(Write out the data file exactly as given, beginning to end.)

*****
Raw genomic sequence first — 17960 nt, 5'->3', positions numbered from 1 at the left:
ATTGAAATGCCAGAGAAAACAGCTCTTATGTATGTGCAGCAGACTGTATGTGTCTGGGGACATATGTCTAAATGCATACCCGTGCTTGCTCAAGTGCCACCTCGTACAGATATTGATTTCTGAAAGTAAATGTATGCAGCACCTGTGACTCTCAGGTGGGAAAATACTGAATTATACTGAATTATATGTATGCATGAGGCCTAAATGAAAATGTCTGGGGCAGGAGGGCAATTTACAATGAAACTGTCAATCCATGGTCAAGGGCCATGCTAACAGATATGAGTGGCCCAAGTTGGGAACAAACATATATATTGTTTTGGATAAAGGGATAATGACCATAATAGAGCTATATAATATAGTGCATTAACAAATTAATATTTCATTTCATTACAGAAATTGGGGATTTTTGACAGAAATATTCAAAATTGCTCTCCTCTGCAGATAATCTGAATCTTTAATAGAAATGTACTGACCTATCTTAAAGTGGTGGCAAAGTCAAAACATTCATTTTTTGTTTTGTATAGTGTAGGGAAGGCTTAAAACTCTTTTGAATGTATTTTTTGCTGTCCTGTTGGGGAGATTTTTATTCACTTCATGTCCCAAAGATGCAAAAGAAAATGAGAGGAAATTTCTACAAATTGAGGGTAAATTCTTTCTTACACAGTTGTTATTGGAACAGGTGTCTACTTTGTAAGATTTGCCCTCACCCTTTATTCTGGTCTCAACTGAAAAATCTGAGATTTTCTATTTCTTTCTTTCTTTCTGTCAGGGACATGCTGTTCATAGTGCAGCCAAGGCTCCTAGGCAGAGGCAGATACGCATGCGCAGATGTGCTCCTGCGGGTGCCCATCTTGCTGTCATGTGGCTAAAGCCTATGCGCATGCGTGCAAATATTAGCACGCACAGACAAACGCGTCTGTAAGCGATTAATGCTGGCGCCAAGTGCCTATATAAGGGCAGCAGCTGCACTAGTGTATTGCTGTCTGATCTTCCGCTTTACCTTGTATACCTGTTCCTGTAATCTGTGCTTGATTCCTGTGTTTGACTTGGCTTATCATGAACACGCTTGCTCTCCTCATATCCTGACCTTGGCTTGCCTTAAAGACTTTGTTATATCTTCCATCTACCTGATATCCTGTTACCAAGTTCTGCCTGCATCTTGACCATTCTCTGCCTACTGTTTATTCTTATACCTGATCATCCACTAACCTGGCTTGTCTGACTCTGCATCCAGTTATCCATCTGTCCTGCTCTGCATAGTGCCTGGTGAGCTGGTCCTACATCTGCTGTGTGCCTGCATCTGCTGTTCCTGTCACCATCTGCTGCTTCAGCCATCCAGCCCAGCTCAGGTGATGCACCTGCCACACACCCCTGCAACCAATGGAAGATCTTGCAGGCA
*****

Raw genomic sequence first — 17960 nt, 5'->3', positions numbered from 1 at the left:
ATTGAAATGCCAGAGAAAACAGCTCTTATGTATGTGCAGCAGACTGTATGTGTCTGGGGACATATGTCTAAATGCATACCCGTGCTTGCTCAAGTGCCACCTCGTACAGATATTGATTTCTGAAAGTAAATGTATGCAGCACCTGTGACTCTCAGGTGGGAAAATACTGAATTATACTGAATTATATGTATGCATGAGGCCTAAATGAAAATGTCTGGGGCAGGAGGGCAATTTACAATGAAACTGTCAATCCATGGTCAAGGGCCATGCTAACAGATATGAGTGGCCCAAGTTGGGAACAAACATATATATTGTTTTGGATAAAGGGATAATGACCATAATAGAGCTATATAATATAGTGCATTAACAAATTAATATTTCATTTCATTACAGAAATTGGGGATTTTTGACAGAAATATTCAAAATTGCTCTCCTCTGCAGATAATCTGAATCTTTAATAGAAATGTACTGACCTATCTTAAAGTGGTGGCAAAGTCAAAACATTCATTTTTTGTTTTGTATAGTGTAGGGAAGGCTTAAAACTCTTTTGAATGTATTTTTTGCTGTCCTGTTGGGGAGATTTTTATTCACTTCATGTCCCAAAGATGCAAAAGAAAATGAGAGGAAATTTCTACAAATTGAGGGTAAATTCTTTCTTACACAGTTGTTATTGGAACAGGTGTCTACTTTGTAAGATTTGCCCTCACCCTTTATTCTGGTCTCAACTGAAAAATCTGAGATTTTCTATTTCTTTCTTTCTTTCTGTCAGGGACATGCTGTTCATAGTGCAGCCAAGGCTCCTAGGCAGAGGCAGATACGCATGCGCAGATGTGCTCCTGCGGGTGCCCATCTTGCTGTCATGTGGCTAAAGCCTATGCGCATGCGTGCAAATATTAGCACGCACAGACAAACGCGTCTGTAAGCGATTAATGCTGGCGCCAAGTGCCTATATAAGGGCAGCAGCTGCACTAGTGTATTGCTGTCTGATCTTCCGCTTTACCTTGTATACCTGTTCCTGTAATCTGTGCTTGATTCCTGTGTTTGACTTGGCTTATCATGAACACGCTTGCTCTCCTCATATCCTGACCTTGGCTTGCCTTAAAGACTTTGTTATATCTTCCATCTACCTGATATCCTGTTACCAAGTTCTGCCTGCATCTTGACCATTCTCTGCCTACTGTTTATTCTTATACCTGATCATCCACTAACCTGGCTTGTCTGACTCTGCATCCAGTTATCCATCTGTCCTGCTCTGCATAGTGCCTGGTGAGCTGGTCCTACATCTGCTGTGTGCCTGCATCTGCTGTTCCTGTCACCATCTGCTGCTTCAGCCATCCAGCCCAGCTCAGGTGATGCACCTGCCACACACCCCTGCAACCAATGGAAGATCTTGCAGGCA